The Plattsmouth journal. (Plattsmouth, Nebraska) 1901-current, January 04, 1912, Image 1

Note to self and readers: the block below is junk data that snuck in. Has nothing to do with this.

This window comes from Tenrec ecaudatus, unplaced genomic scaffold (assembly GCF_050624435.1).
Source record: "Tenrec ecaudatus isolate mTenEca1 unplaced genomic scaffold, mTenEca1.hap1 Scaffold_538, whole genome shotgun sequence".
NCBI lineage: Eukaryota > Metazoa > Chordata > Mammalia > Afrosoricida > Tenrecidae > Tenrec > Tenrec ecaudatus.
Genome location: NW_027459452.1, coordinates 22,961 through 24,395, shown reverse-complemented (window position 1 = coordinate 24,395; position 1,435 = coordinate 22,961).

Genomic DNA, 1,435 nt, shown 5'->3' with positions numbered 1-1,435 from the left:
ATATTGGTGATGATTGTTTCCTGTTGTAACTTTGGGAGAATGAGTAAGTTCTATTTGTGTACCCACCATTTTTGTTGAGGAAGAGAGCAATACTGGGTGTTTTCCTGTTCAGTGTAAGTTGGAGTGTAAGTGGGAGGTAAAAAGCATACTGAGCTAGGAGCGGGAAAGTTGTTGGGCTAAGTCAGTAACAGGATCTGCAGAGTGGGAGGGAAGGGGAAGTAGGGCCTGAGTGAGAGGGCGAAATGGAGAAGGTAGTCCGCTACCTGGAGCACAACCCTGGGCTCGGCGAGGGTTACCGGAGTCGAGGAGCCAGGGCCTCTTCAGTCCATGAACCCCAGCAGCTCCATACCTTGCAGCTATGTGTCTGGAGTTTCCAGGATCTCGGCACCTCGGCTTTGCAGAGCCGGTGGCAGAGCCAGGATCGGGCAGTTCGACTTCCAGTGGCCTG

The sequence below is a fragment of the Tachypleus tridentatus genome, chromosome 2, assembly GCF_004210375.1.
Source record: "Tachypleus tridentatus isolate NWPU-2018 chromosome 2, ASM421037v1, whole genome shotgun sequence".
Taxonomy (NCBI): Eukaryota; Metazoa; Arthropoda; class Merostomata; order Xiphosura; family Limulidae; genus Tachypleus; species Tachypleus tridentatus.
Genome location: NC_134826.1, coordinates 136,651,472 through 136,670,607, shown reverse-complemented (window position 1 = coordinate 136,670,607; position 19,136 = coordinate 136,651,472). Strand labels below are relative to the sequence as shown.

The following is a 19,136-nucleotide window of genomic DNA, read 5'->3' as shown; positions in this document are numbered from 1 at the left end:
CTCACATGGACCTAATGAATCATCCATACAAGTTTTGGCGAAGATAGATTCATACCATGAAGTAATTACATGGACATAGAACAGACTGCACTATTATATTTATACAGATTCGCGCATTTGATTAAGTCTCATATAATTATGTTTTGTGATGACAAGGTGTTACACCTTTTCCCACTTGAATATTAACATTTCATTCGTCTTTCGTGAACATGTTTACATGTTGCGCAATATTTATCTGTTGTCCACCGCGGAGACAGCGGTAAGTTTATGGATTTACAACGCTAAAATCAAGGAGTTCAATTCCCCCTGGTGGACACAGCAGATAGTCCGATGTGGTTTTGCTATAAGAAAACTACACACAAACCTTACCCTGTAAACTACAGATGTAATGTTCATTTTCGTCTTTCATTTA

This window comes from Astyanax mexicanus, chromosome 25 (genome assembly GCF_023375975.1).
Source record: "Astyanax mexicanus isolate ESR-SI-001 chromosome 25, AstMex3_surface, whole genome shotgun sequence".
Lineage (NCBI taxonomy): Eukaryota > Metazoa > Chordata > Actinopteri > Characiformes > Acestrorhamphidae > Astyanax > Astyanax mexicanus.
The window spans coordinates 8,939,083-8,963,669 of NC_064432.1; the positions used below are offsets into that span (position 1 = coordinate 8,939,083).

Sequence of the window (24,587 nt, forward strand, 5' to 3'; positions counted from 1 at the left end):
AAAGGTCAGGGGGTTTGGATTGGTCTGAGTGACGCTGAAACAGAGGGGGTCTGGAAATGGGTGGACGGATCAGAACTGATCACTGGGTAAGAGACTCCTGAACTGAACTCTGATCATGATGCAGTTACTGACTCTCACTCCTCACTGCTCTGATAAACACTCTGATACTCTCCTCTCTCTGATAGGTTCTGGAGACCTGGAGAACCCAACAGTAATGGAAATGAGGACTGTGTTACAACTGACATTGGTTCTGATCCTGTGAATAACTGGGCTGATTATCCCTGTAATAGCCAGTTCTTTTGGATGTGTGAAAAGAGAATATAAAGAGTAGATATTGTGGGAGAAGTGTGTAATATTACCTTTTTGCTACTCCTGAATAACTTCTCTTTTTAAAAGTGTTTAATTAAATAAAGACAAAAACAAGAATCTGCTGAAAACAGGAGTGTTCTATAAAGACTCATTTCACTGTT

rrrCV A. mourn oucna VOLUME XXXI. PLATTSMOUTH, NEBRASKA, THURSDAY, JANUARY 4, 1912. NO. 2. .If AM Plane OF F. Ill R. CLUB GRAND SUCCESS The Hall Beautifully Decorated, Many of the Youth and Beauty of the City Being in Attendance, Besides a Number of Out-of-Town Guests Were Present- The New Year's ball given by kho F. M. R. club at Coates' hall Monday was a brilliant social success, the ball room being rowded by the youth and beauty f the city and the gallery thronged with spectators. The financial aspect of the ball was mot up to the social side of the function, but the club has the pleasing sensation of having pre sented the finest program of the winter. The ball room was a beauty, decorated with red, white and green colors. A canopy of the colors in fringed paper extended from one side of the galleries to the other, with Christmas bells suspended from the intersections, making one of the prettiest dec orations ever swung out in the hall. The grand march was led by Bruce Rosencrans and Miss Marie Donnelly, who handed the neat program containing nineteen lances and ornamented with the initials of the club and red ber ries anil holly, the. foliage of the spason. The music, was given by the M. V. A. orchestra of four pieces, with I he following finished musicians laking part: Roy Holly, THE MASK BALL II filjffl SUCCESS Given by the Dancing Trio at Coates' Kali Last Satur day Evening. The mask ball given by the Dancing Trio last. Saturday even ing at. Coates' ball, proved one of the most, pleasant occasions of the season. The weal her being very cold and bluslry the attend ance was not expected to be large, but here is where Ihe promoters of Ihe affair were very agreeably surprised. There were a goodly number of costumes and the at tendance was quite large. There . whole was left in the hands nf the were a number of good characters ! secretarv. A gentleman who paid very neatly costumed, especially taxes for 10H nnd lias since the winner of the first gents' prize, moved out of Ihe school dilrirl, Henry Tinuns, who appeared as was of Mm impression thai he the great and only Mull, who has ought not o nav (nil ion. hut a let been the winning number of the tcr from the state sun i iulendenl funny paper issues for the past indicated that free seh.m nllem! few years. This prize was a very, ance is ha-cd under the hov pure, neat shaving outfit. The first P on residence nnd has nnt"ing at ladies prize was captured by Miss "II to do with Ihe payment of Ella Neuman, whose costume was taxes. that of Ihe (ioddess of Liberty, the prize being a handsome toilet set. Percy Fields was there as the mimical Dutchman and landed the second gents' prize, a collar and cuff case; anil Mrs, George Ilruhl took the second ladies' prize, a handkerchief and gove box, in the haraeter of a colored lady. Ac cording to those in attendance the prizes were properly awarded, as the winners look great pains and had prepared excellent costumes for Ihe occasion. The judges were Edward llv olt, Frank Smith and John Falter. The music for Ihe oc casion was furnished bv the old reliable M. W. A. orchestra, which was up lo Ihe usual high standard. Eats Turkey In Plattsmouth. Henry Meisinger of near Springfield arrived Friday after noon to spend the New Year and at turkey with Mrs. George Weid man and family. Mr. Meisinger makes an annual visit about this season of the year and always ar rives in time to kill the turkev; In fact, he comes a riav or two ahead of time for that purpose. Hold Annual Meeting. From TuPFi1y' Dally in.: wmoii i-noio macnine Manufacturing company held its annual meeting last night for Ihe -lection of ofrccrs. The following olllcfrs were re-elected: pvesi- dent. G. R. Olson; vice president, T. H. Pollnck; secretarv and treas- . urer. Dr. K. W. Cook; business iianager, i. i.. mm. violinist; Ed Schulhof, cornet ist; Tom Jandu, traps, and Miss Marie Fitzgerald, pianist. Fruit punch was served throughout the evening in the ball room and a two-course lunch, consisting of sandwiches, pickles and coffee, and brick ice cream and cake, were served in the dining room by Misses Lillian Dwyer and Emma Cummins. The out-of-town guests were: Jack Patterson and Derwood Lind of Union, Waller Ravdinsky of Nebraska City and Frank Per kins and his sister, Miss Marcia, of Fremont, Ihe last two being guests of Ihe H. N. Dovey home. Everyone fortunate enough to hold an invitation to the New Year's ball and who availed them selves of Ihe privilege of being present, pronounce Ihe dance one of the best of the winter. The promoters of the pleasant func tion are three young business men of the citv and their energy and ellort in Ihe direction of present ing a first-class ball is alwavs crowned with success. Messrs. Falter, Morgan and Rawls leave nothing undone which in anv manner adds to Ihe comfort and pleasure of the invited guests. Schocl Board Meets. From TiiPSflnv'd Pally. The school. board met yesterday, although it was New Year's day, and transacted the business for Ihe .month of December. The M'eetir. was held at 10 o'clock in the morntmr so'lTs" iiVT lo inter fere with varion the evening. Hoi engagements for ine mailers were I all Uat cfi'ne nn. There was the usual grM of hills allowed, and the superintendent's renoi re ceived. Nothing nf snerial im portance erwve nn in Ihe monthly report, as things have tune flung verv soolhv find Ihe ill lemhnce has been practically th" same as for (he month of November. Mr, .Md'olt nr.1 in brought nn the iat- er of medical ineneclion end the Fnrrllv Raunlon Dlnnr. Frank Janda, jr., and wife entertained al a familv reunion dinner Sunday and a large turkey, roasted lo a palatable brown, and Ihe accompaiiM'ng dishes lo em bellish Ihe fee) were placed be fore their guests. The afternoon was spent with games nml music, and en lovable conversation. The turkey for Ihe dinner was sent by George Koehnkc and wife of Hay Springs, who sent their regrets at not being able to be present. Those who participated in the din ner wre: Ex-Councilman W. J. ltookmever and wife and son, Ray- , mond; Charles Janda and wife and daughter. Ruth; J. J. Svoboda, sr., J. .1. Svodoba, jr., and wife and three children, Frank Janda and wife and son, Rapheal; Tom Svoboda and wife and Miss Mary Janda. From Nature to the Home, A beautiful picture representing the gathering and shippinar of herbs in one part and of crapes in another pari of the world, the combining of them into medicinal preparations and Ihe distributing of these preparations lo the i " Homes 111 uiiiereni conniries, win be mailed to you for 1 0c in coin or stamps, by Jos. Triner, 13.11-1339 S. Ashland Ave., Chicago. III., the, manufacturer of Ihe celebrated ! Triner's American 71mr nf Dilterl Wine and Triner's Angelica Hitler' Tonic. To this picture is attach-1 , d a calendar for 1 1 2. Return From Blue Hill. Lee Coiner ami wife ami chil dren relumed from Blue Hill Sat urday evening, having visited Mr. Cot ner'.s parents for a week. W hile there Mr. Coiner enjoyed a fino hunt and secured some line specimens of jack rabbits. The weather was fierce, one of the had western Nebraska bliazrds rasing for some time, and the thermom eter registered 1) below zero." DEATH OF i OLD UNO RESPECTED CITIZEN Edward Stokes, Aged 80 Years, Passes Away at an Early Hour This Morning. From Tuesday's Dally. Edward Stokes, an aged citizen of Plattsmouth, died at the resi dence of his son, Albert, this morning at an early hour. Mr. Stokes was born in North Carolina eighty years ago Ihe 10th of last December. lie grew to manhood in his native state, where he was married to Miss Elizabeth Davis. Alter iiis mar riage a few years Mr. and Mrs. Stokes emigrated to Indiana and , . , ... i about twenty-eight years ..... , , iiiini u in turn i iiiuii, tuiu TM'iiiru on a farm a few miles south of Plaltsmouth. After moving to Nebraska Mrs. Stokes survived about seven years, dying about twenty-one years ago. Mr. Stokes leaves surviving him six children, four sons and two daouhters. His sons are Ed Stokes j of Plainview, Neb.; Will Slokes of Calgary, Canada; Albert Stokes and Tom Stokes of this city; the dauelhers are Mrs. Alice Creamer and Mrs. Laura Johnson of Mur rav. 'Definite funeral arrange ments have not yet been made, but it is thought that the funeral will occur Thursday. Coe3 to Plattsmouth State Bank. Carl G. Fricke, who has 1 u connecled with the Hrst National bank of Ibis city for Ihe past sevenlecn years, ami assistant . I ion. cashier of this institution for nj Mr. Green is al a loss to tell number of years, has severed his!. just how Ihe lire started. A few connection with the First National i minutes before he noticed the ami accepted the position of as- blaze he had been thawing out a sistanl cashier of the Plaltsmouth water pipe extending from his Slate hank. Mr. Fricke was ten- ' cistern lo the house. II is sup dered Hie deputy county Ireas- posed that this is the way the lire irer's position, but after duly con- ; slarled, although Mr. Green savs sidering all phases of the work Iderided to accept the position with the Stale bank. This banking in stitution is fortunate in securing a careful, painstaking accountant, a good business man and a gentle man who speaks German fluently and has hosts of friends who are proud of his business career. v Right Arm Badly Sprained. From TiicBdny's Daily. J. T. Lambert arrived from Omaha loday and will visit Mrs. Mary Smith, his sister, al Hock Blull's for n few days. Mr. Lam bert is employed by the Union Pa cific and had Ihe misfortune a few davs ago lo sprain his right arm and shoulder in such a manner as lo cause him several days' lay on". His arm is carried in a sling ami he is unable lo use it. The ac cident occurred while Mr. Lambert M as in Ihe act of unloading a tele phone machine, weighing 500 pounds. The machine was thrown against him. catching his arm between Ihe freight car door and Ihe machine. The injury was quite serious, but might have been worse. Terms of District Court for 1912. Judge Travis has announced the dates for holding court, in this district for 11)12 as follows: Sarpv county, February 2(5 and September 23. Cass county, May 27 and No vember 25. Otoe county, April 15 and Octo- ' her 21 I The terms are nil jurv terms, (and instead of holding three terms in Otoe and Cass, as has been the custom in Ihe past, Ihe terms have been cut down to two in each of Hi.. n i hi ii i i n in i illlllOIff the district. Sarpv countv being added lo Ibis district bv the lale leeislature. makes Ihe work more arduous than ever for Ihe presid- ing judge. Trv n sack nf Forest Rnse Flour the next time von need flour." Ask your dealer what ho thinks nf it. GO AWAY FROM HOM E TO GET THE NEWS i Mike Trltsch Appointed Deputy County Treasurer, Unsolicited by That Gentleman. The following from the Louis ville Courier is like going away from home to get the news, but the Journal will have to acknow ledge that this item we should have had several days ago, which 'ai informal ion was promised just as'1'1' soon as the appointment was made. So it is really no fault of the Journal: County Treasurer-elect Kelly Fox has appointed Mike Tritsch of this city as his deputy. Louisville people will regret to lose Mr. Tritsch, as he is an excellent citizen and for a number of years has held responsible positions in our town. He is the present vil lage clerk, is clerk of Ihe local Woodman camp and secretary of the Odil Fellows' lodge. While all regret lo lose him from our town, yet we feel a decree of pride in having this unsolicited honor con- fnll'fwt IllWtn tlllA nf Ill t , t r . ir.iw, ' , ... Treasurer lox made no mistake " n i ' m 1 1 1 1 1 1 1 1 miif Tritsch as his deputy, as there are few men belter qualified in Cass ronii tv for the position than Mike Tritsch. Mrs. Tritsch and the children will not leave us until after the closing of the spring term of I SCHOOL Fire Record Starts Early. The lire record in Plallsmout h ; stalled in with the first day of the new year, when lire broke out at the home of lleslon Green, located at the south end of Sixlh street. The lire alarm brought out Ihe tire company and wilhin live min utes after the alarm sounded the central hose carl was on ! mvnmi ren.lv r,.r miim.a ti... ' flames were burning oul al I he lop of the roof, but a stream of water soon had the fire under sub.jec- it did not originate in I hat wav, as he was careful not lo allow the blaze from his fire to approach Ihe wood. The indications are that Ihe fire caught at the sill below and ran up Ihe side of the building lo the i f and there spread, eat ing its way through the roof in a short, lime. Fortunately, nothing was scorched in the room below, as the fire did not penetrate with in the plastering. The damage to Ihe building is estimated at from $150 to $200. The building was formerly owned by Charles Hell. The value of the property is placed al, about $1,000, with .800 insurance on Ihe same and 8200 on the household goods. The damage tut the residence has been placed at about $300. The fire men did some excellent work in saving the properly. Manager Durnie of Ihe Plallsnionlh Water company was on the ground as soon as the lire company lo look after the water supply, test Ihe uressure and see that every de mand was taken care of for Ihe protection of the property. Mr. Hemic takes this method merely as a precaution, not as a neces sity, as they are always prepared for lire protection, and if some thing should go wrong he places himself in readiness for im mediate action in the way of suf ficient water supply. Ice harvest Commences. From Turfldny'fl lMlly. The ice harvest began today, with George Poisall and his force of men cutting for F. (J. Egen berger. The ice is all right for stnrnge imrnnscu tint Afr Poiunll said today that the location would be changed immediately. The ice is from a foot to sixteen inches, and if a clear field can be located the finality will be fine. Mrs. Seaton, who guest of her sister, lias been n Mrs. R. D. Windham, jr., departed for Fort Worth, Texas, yesterday after - noon, where she will visit rela - ' lives for a time. ill ii leiiie you mm- LESS: I WILL HUE ID YOU." r Fine New Year's Sermon Delivered terian Church in the Presence of The following extract of the sermon of Rev. Gade, delivered last Sunday, was unavoidably rowded out on account of the ocniow oi news yesieruay oc casioned by the issuing of no n - i - . . paper Monday. Hut like all good tilings, it is, in sentiment, as well as other good things uttered, interesting, if it is a little late in publication: "The Untrodden Path." "Ye Have Not Passed This Way Heretofore." Josh. 3:1. Among other things Rev. (Jade said: "Joshua and the host of Israel had come to Ihe banks of the Jordan. The people of find had braved difficulties, dangers and unknown trials, through the long wilderness journey, and now they stood upon the banks of Ihe river looking over into the promised land. Just before I hem lay the sweeping stream of the Jordan; beyond it the land filled with enemies, which they were soon lo take possession, behind tlieni stretched a weary waste of not, be afraid, hut we hesitate, rocky wilderness, where seldom a The promises of Cod sneaks corn flower ever grew or a tree lent its fort and rood cheer, lie promises sheltering shade. to go with us all Ihe wav. Around "The forty years of wandering us shall be His presence and uri- Irom place to place in a bare, un- 11 " 1 's,m oesen. wit n its wittier- ing heat and blinding glare, where no green and beautiful plains fol lowed winding rivers, and the air void of the freshness of the morn ing and evening zephyrs, was in deed a great discipline for lhe.se people, lbit this is nil over now, (, and a new way opens before them, tor they were lold, have not that time is passing awav re passed tills war herein fore.1 Thcv ever, like the Waving of a pendu did not shrink back from the un-jli,,ii. like the fading of a shadow trodden way. They were not I on Ihe floor.' Willi some of von afraid to trust God. Had He not j here, v(i are yet young, just a lil fed them with His own hand. and'lle bevond the eloi v of the morn led them with the pillar of cloud in- wili.rhi Willi ..r by dav, and the pillar of (ire all night? "1 Ihink I can hear Ihe com - maud or Joshua as it rings out through the assembled host, 'Gel ie,in, sancinv yourselves for I God is about to do great things for us.' And true, Ihe morning's light revealed the waves of the swifl-runninur river piled no like solid rock, and they crossed over NEW YEARS FORTY- EIGHT YEARS AGO Illustration of Some of the Hard ships Scldiers Endured in the Groat Civil War. From Tuesday's Dully. Judge J. W. Johnson recalled yesterday that forty-eight years ago, or on New Year's eve preced ing January 1, IKlii, he, with about 300 cavalry comrades, were ordered mil lo do scout duty and were directed lo proceed to Roland, Arkansas, a distance of many miles. It began to rain soon after Ihe troopers were started on their march, and shortly turned very cold and their garments were frozen on them. The squad reach ed Ihe town for which they had set out the previous night, about daylight. They found the enemy housed five or six in every house. The rebels ran in every direction for Ihe timber, although, Judge Johnson said, if half a dozen had stood their ground with muskets the Union forces must have been vanquished, as Ihe frozen condi tion of their clothing prevented I hem from drawing revolvers from Iheir holsters. Nevertheless, they gave chase lo the fleeing Johnnies and took possession of the town. Judge Johnson, took- his men into a large building formerly no- "T' 0? a, ha"' wit h an old- fashioned box stove in it. and several cords of wood piled near, which was used to thaw Ihe boys oul. The thermometer stood 13 below zero in a window outside the building. That afternoon Ihe long roll was again sounded and Ihe boys placed on the march. i That was one of the coldest 1 winters of the war. The Red river in Arkansas was frozen over, and by Rev. Gade at the Presby a Large Audience Sunday on dry ground. "We need to prepare ourselves as we enter upon 'the untrodden path' of the New Year. The sins, temptations and evil habits which have been growing stronger and stronger upon us, crushing out one by one every noble resolution of the heart, should be put aside, "It is good to make resolutions, It is better lo resolve than not to resolve at all. You had heller try a thousand limes though you fail, than not to try at all. But, make your resolutions in God's name, put them worlhwith into exeru- t ion. If they are made in reliance upon God helping you, you cannot fail, and Ihe solemn purposes of your lives will be realized, "A new year lies before us. We are as those who are entering upon an 'untrodden path.' We have not passed this way here tofore. We have before us a pilgrimage of which as yet we have not taken one step. We look out with deen anxiety. We- may dernealh us the evcrlasl iiic arms. ihe latherlv, companionable :, will go with us into the unknown way of the days that are yet, to come." In closing Rev. (iade said: "Soon Ihe great clock of eternity win sound l lie knell ot tile pass- jng year and its deep, solemn j , ones vi ring on the ccrtmnlv the sun is already low down in e western sky. Muling Ihe clouds (above with sunset glow. Thank j Cod this looming. I can tell von ! that through change ami decay. , through urrim care and life'- viscissiludew. if oi will only jH len. you will hear Die voice of in finite love saving unto vou, '1 will not leave you comfortless; I come lo you.' " the cnvalrv crossed on the ice. The Judge had been in the service three vears and was toughened to hardship, and he observed Hint, a man does not know what he can endure until he has had a trial (if it. R"turns From Memphis. . From Wmlnrpilnv'R Pnllv. Miles Slandish returned from Memphis (his morning, where he went, Monday to visit relatives! Mr. Slandish was nicely enter tained while at Memphis, having attended a parlv given in his honor, which he euiosed very much. He readied Omaha yes terday and visited his sister over niglil, arriving here em No. 21. In company with James Dclhs Derm'er and K. Shoemaker. Mr. Slandili paid Ihe Journal oMre a pleasant call. Messrs. Dclles Deriiier and Shoemaker are pros perous farmers, Mr. Deles-Der-nier having purchased the farm formerly owned by Mr. Slandish near Murray. C8S County Jail Condemned. Plattsmouth last week received a present she was not expecting. A few days ago one of the as sistant state lire commissioners went lo Plattsmouth and con demned a number of the old shacks, and among them was the Cass county jail. He said it was dangerous and pronounced it a fire trap. Last year an cITort was made to vote bonds for the erec tion of a new jail, but they were defeated. Now Cass countv will have to do something or turn her nrisoners loose. Nebraska City News. Forest Hose Flour. The next lime von need a sack of flour try a sock. You will find il Ihe best ion the market.